Writing Clear Sentences I

You learned in school that a sentence’s structure determines what it means. But nobody taught you how to arrange the sentence so your readers could understand it easily.

A sentence has two anchors: the SUBJECT and the VERB. The sooner the readers get to the subject and verb, the more likely they are to understand. So here’s the first secret of clear sentences: keep the subject and verb together, as close to the beginning as possible. Check out this diagram:


The left branch includes anything that comes before the subject, and the right branch is everything that comes after the verb. Anything you put in the left branch delays the reader getting to the subject, and therefore hurts clarity. Anything you put between the subject and the verb delays the reader getting to the verb, and hurts clarity.

So, for maximum clarity, start the sentence with the subject, put the verb next to it, and add other stuff to the right.

I don’t mean that every sentence should start with the subject. I mean that you pay a penalty in clarity if you don’t start with the subject. The longer and more complicated the left branch, the higher the penalty you pay, and the less your reader understands.

Try to understand this example: “Wearing a burnt-tangerine windowpane-checked linen and cashmere blazer, beige suede trousers, brown Gucci boots, a shirt unbuttoned low on the chest, a leather-thong necklace, and with a gold ring in the shape of an alligator coiling on his finger, Mr. Solomon, accidentally observed admiring his appearance in a pier mirror inside the front door, greeted his guest in the drawing room and led him upstairs to a rooftop garden for a talk, his golden retriever, River, at his side.”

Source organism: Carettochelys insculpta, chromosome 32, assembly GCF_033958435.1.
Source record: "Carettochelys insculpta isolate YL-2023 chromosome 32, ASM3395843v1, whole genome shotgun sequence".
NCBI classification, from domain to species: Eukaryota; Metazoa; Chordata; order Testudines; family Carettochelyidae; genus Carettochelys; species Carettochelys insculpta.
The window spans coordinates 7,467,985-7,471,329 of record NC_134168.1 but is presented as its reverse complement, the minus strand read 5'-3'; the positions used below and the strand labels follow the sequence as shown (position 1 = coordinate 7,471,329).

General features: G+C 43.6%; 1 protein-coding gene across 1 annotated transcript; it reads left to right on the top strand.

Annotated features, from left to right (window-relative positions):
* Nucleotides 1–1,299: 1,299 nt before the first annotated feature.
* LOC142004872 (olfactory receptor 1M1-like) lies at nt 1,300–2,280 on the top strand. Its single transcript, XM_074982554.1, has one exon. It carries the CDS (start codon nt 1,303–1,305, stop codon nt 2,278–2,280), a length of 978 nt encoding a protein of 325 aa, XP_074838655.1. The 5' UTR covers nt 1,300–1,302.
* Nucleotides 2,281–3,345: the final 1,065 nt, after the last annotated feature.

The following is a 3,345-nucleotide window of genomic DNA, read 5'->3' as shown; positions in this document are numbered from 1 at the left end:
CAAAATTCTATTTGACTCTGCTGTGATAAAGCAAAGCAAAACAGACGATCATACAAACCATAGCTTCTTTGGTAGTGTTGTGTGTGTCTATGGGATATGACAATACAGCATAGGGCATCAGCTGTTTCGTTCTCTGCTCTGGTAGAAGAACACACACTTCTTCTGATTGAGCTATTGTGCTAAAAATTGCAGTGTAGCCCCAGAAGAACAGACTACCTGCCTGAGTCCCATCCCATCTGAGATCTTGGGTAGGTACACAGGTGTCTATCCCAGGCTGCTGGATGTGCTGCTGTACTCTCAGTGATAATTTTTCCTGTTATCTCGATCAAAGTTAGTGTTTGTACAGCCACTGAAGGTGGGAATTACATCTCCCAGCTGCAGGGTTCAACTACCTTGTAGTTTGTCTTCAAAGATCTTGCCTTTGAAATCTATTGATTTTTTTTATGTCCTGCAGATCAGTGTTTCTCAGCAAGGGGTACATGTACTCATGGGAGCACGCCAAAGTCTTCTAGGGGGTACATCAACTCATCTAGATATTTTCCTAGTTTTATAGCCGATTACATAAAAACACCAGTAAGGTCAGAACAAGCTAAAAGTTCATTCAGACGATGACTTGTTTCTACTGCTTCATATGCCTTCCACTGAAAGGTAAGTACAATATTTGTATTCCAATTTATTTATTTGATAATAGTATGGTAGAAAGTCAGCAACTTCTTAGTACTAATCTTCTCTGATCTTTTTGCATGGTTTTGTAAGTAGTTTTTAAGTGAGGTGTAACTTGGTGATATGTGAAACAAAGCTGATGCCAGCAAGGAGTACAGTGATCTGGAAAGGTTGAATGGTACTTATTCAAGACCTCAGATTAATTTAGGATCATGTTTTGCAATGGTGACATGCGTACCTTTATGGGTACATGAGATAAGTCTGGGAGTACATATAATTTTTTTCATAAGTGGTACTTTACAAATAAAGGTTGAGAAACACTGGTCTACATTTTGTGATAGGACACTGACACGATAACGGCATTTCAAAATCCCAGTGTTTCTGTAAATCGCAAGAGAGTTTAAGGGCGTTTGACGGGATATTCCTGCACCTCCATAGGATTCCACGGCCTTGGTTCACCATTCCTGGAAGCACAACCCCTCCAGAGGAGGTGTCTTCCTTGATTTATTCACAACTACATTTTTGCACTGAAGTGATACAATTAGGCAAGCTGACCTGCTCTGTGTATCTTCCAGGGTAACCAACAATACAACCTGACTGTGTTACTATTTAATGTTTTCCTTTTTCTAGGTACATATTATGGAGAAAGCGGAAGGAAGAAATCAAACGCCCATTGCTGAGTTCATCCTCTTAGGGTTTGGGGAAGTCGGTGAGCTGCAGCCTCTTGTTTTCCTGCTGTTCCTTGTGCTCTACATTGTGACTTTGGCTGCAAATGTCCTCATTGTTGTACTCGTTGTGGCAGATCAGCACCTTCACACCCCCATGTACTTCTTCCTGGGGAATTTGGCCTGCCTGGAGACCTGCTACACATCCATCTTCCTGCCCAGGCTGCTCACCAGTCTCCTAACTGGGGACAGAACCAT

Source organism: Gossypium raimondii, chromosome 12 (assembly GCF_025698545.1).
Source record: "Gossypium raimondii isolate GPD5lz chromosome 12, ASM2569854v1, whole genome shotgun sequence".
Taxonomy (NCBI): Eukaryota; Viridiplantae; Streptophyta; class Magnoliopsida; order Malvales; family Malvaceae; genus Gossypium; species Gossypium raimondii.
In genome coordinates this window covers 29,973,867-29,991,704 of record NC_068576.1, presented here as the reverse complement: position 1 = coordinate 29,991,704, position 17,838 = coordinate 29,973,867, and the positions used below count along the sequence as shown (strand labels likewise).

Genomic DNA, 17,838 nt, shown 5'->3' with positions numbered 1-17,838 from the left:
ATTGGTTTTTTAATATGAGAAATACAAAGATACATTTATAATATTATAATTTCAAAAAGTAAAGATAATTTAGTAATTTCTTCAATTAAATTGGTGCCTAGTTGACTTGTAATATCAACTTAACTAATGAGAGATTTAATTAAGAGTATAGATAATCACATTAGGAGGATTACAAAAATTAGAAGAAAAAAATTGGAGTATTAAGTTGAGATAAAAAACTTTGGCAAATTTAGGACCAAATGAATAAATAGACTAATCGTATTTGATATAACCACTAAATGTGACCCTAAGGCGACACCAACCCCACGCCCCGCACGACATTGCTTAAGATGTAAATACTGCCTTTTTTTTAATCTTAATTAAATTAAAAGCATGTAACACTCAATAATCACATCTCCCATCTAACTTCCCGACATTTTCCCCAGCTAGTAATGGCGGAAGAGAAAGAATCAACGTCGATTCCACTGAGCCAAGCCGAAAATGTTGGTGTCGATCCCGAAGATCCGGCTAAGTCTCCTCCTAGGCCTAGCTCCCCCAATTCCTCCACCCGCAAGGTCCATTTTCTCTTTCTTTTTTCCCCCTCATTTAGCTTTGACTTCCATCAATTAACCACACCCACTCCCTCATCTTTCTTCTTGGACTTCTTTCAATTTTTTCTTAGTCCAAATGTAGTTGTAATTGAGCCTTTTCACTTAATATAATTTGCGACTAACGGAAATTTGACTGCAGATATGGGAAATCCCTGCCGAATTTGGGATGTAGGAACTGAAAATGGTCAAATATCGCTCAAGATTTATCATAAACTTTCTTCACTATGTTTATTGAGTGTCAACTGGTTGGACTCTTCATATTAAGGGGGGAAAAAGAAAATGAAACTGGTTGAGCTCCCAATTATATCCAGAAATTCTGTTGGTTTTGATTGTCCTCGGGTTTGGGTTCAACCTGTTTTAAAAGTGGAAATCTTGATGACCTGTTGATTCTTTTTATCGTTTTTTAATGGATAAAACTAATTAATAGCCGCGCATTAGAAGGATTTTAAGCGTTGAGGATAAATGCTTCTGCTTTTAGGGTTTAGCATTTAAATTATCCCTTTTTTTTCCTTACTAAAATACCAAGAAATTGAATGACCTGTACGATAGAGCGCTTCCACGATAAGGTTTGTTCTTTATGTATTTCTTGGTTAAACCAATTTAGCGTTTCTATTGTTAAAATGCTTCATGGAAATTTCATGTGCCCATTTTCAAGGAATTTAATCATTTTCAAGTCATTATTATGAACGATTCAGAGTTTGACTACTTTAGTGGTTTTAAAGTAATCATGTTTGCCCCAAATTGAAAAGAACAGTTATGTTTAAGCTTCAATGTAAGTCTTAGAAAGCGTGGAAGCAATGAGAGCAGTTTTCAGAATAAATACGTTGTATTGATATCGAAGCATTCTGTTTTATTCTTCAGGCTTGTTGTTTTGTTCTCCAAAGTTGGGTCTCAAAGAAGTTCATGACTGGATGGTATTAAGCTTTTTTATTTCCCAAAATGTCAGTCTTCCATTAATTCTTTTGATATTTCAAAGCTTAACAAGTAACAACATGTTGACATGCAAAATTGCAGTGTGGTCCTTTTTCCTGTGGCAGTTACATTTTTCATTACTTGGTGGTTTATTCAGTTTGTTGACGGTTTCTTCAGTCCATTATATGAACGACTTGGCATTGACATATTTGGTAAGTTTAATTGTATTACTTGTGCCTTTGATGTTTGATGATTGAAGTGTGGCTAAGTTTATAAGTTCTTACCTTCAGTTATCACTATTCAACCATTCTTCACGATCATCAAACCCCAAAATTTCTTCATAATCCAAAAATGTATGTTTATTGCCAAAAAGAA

You had to wait 39 words for the subject (“Mr. Solomon”) and then 13 more for the verb (“greeted”). You drowned trying to get through that sentence, and so would your readers.

Which leads us to the next secret: Don’t insert things inside other things; put them end to end. In the dreadful sentence above, the author inserts “accidentally observed admiring his appearance in a pier mirror inside the front door” within the unit of the subject and verb, damaging both.

Consider this sentence: “Consumers in China, a land where refrigerator doors fall off, the frames of bicycles crack as they are wheeled from the store and the hands of doughnut-sized watches ignore conventional notions of time, are up in arms.” By the time the readers get to the verb (“are up in arms”), they forget the subject (“Consumers”).

Try to make heads or tails of this awful sentence: “It helps to know that these parents – the youths of past generations – who don’t want their kids to experiment with drugs and sex, even when they’d done so themselves in an era that became a synonym for rebellion survived.”

Actually, that sentence will make perfect sense in speech because the speaker punctuates it with his or her voice; but in prose, the readers might have to read it two or three times to puzzle it out.

It’s easier to write clear sentences in the first place if you picture actions. Start with the actor (subject), put the action (verb) next to it, then add things end to end to the right. Later, read it aloud and revise anything that bumps.

[I dedicate this post to Bruce DeSilva, my fellow writing coach, who also collects hideous sentences. Please send me good or bad examples from your own experience.]

Published in: on March 1, 2009 at 3:47 pm  Comments (1)  

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  1. Hi, Don. Thanks for the dedication.

    I tell writers that if a journalist had written the Bible, it would have started something like this:

    In a surprise move intended to bring creation into existence out of what leading scientists call the lifeless void, God yesterday said “let there be light” according to a source close to the project.

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